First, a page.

Six years before Nothing Left to Love became 2019’s most lauded melodic hardcore release, Counterparts played the most intimate of spaces: a bowling alley.
This wasn’t any ordinary bowling alley. It was the Fireside Bowl, a long-cherished venue on the west side of Chicago. (As evidence of its landmark-like heritage, this same venue was featured in hometown punk heroes Rise Against’s video for “Swing Life Away,” and it also played host to a scene in last year’s Windy City-set film Widows)
But on this breezy July night in 2013, a few hundred fans packed in like sardines along the alley’s thin concourse for a stacked bill of (for the most part) household names in the hardcore scene: Hundredth, Being As An Ocean, and Heart to Heart, along with Counterparts. There was heat, there was sweat, and there was me — screaming like a banshee as attendees climbed on top of one another, attempting to overrule vocalist Brendan Murphy’s screams.
Three domineering brutes of albums later, it’s hard to imagine anyone stealing the thunder from the uncompromising screamer and his robust backing band. They have become a sheer force in melodic hardcore, fine-tuning a sound that began on Chicago’s own Victory Records and has snowballed into a fiercely compact and relentless pursuit across three Pure Noise Records releases. Nothing Left to Love is again evidence that they have a utter and complete hold on the genre of melodic hardcore — and to know that, all you have to do is go back to the bowling alley show.
Take a look at the other three bands on the bill that 2013 night. With the exception of Heart to Heart, who showed a lot of promise on their debut self-titled album before going through a period of absence, they all have since peaked or changed their musical identity completely. Being As An Ocean has evolved to mostly remove unclean vocals and hardcore melodies, with their latest few efforts abandoning a lot of what made the band a cult-like favorite within the scene to start with. On the other hand, Hundredth’s more straightforward basement sound grew dull, leading to a complete change-up to shoegaze-driven post-hardcore — a case where removing unclean vocals led to something refreshing, albeit very different.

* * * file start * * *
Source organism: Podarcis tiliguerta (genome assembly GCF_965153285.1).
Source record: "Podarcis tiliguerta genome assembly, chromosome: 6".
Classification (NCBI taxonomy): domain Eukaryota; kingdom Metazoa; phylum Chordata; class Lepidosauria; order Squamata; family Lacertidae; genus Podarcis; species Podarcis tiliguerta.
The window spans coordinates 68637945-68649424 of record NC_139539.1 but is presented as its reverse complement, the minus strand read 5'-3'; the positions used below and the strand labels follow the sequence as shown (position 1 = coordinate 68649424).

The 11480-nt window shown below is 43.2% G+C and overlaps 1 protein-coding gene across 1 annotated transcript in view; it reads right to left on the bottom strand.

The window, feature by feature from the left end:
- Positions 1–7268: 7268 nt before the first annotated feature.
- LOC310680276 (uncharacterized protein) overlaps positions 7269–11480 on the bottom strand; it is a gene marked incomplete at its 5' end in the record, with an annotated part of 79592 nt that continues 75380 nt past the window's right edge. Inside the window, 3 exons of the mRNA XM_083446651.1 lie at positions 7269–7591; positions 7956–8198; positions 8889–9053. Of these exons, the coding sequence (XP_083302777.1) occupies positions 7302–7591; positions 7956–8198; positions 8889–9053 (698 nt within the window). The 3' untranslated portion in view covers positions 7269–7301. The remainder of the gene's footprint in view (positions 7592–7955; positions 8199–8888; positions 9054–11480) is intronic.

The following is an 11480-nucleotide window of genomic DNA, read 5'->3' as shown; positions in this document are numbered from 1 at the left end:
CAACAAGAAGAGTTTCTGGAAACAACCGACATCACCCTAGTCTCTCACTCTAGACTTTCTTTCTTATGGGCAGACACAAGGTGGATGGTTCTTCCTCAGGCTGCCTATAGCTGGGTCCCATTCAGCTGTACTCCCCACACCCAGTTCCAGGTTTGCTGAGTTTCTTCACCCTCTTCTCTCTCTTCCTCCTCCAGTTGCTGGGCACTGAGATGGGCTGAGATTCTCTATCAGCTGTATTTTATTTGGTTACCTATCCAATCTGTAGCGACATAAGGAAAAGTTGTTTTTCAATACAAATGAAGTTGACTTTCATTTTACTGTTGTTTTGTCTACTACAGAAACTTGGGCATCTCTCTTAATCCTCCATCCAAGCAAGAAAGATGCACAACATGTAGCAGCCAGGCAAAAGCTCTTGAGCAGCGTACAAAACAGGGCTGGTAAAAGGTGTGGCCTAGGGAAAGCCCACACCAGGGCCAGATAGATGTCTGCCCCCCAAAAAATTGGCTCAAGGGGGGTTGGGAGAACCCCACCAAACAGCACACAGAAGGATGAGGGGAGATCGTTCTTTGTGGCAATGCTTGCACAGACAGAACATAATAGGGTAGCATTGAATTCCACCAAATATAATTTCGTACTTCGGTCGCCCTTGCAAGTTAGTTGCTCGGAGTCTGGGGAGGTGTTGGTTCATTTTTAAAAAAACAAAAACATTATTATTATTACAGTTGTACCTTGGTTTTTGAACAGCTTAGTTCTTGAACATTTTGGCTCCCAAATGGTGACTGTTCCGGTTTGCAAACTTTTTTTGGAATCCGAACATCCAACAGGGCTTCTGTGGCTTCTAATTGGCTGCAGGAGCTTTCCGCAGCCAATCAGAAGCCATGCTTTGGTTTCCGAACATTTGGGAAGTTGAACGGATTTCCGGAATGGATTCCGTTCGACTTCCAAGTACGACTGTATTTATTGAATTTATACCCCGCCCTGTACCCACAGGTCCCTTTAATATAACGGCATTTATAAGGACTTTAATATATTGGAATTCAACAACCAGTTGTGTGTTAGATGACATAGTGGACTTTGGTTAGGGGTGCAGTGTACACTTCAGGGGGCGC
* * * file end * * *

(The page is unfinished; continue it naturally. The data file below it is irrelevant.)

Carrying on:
But Counterparts has stayed the course. All they’ve done is deepen their roots with every release, letting the nourishing power of time and experience help them grow from the very spot they began. This is in contrast to Hundredth and Being As An Ocean, who saw their roots wither in inhospitable ground and decided to replant elsewhere — whether it was out of boredom, maturity, or the mere fact that human beings change.
Yet, there’s something admirable about Counterparts’ run, as they’ve done nothing but improve with each new album (which we’ve come to expect every two years). It was 2017’s You’re Not You Anymore when the group reached the same breaking point its stage-sharing acts did. But while Waiting for Morning to Come and Rare were transformative efforts in their counterparts’ careers, Counterparts refused to alter their sound and instead cut to the chase. Album five cut the deadweight, with many songs clocking in under three minutes of hardcore fury, and the follow-up is a continuation of this approach — the biggest improvement this time around coming in firmer and denser musicality.
It’s clear, then, that the band is continuing to bolster their songwriting abilities as a collective, and Murphy agrees. “I wouldn’t hold your breath for anything groundbreaking, but as we grow and progress we just get better at writing Counterparts songs, and that’s all we’ve wanted to do,” he said when the new album was announced (the album, as always, he called the band’s “best”).
“Paradise and Plague” is an exemplary result of the forward progression. Counterparts has never too heavily relied on one distinct songwriting tendency of hardcore or metal music. This has allowed their sound to coast as it rushes from part to part, a brutal assault on the ears that always keeps things fresh and unpredictable. Yet, they surrender to the power of well-placed breakdowns and choruses on the album’s standout — and it’s no doubt for the best. Clean vocals appear for the first time in the act’s career, meshing with Murphy’s screams for a recurring sing-along hook (and a nice reprieve from the breakneck speeds of hearty riffage and a cutthroat breakdown).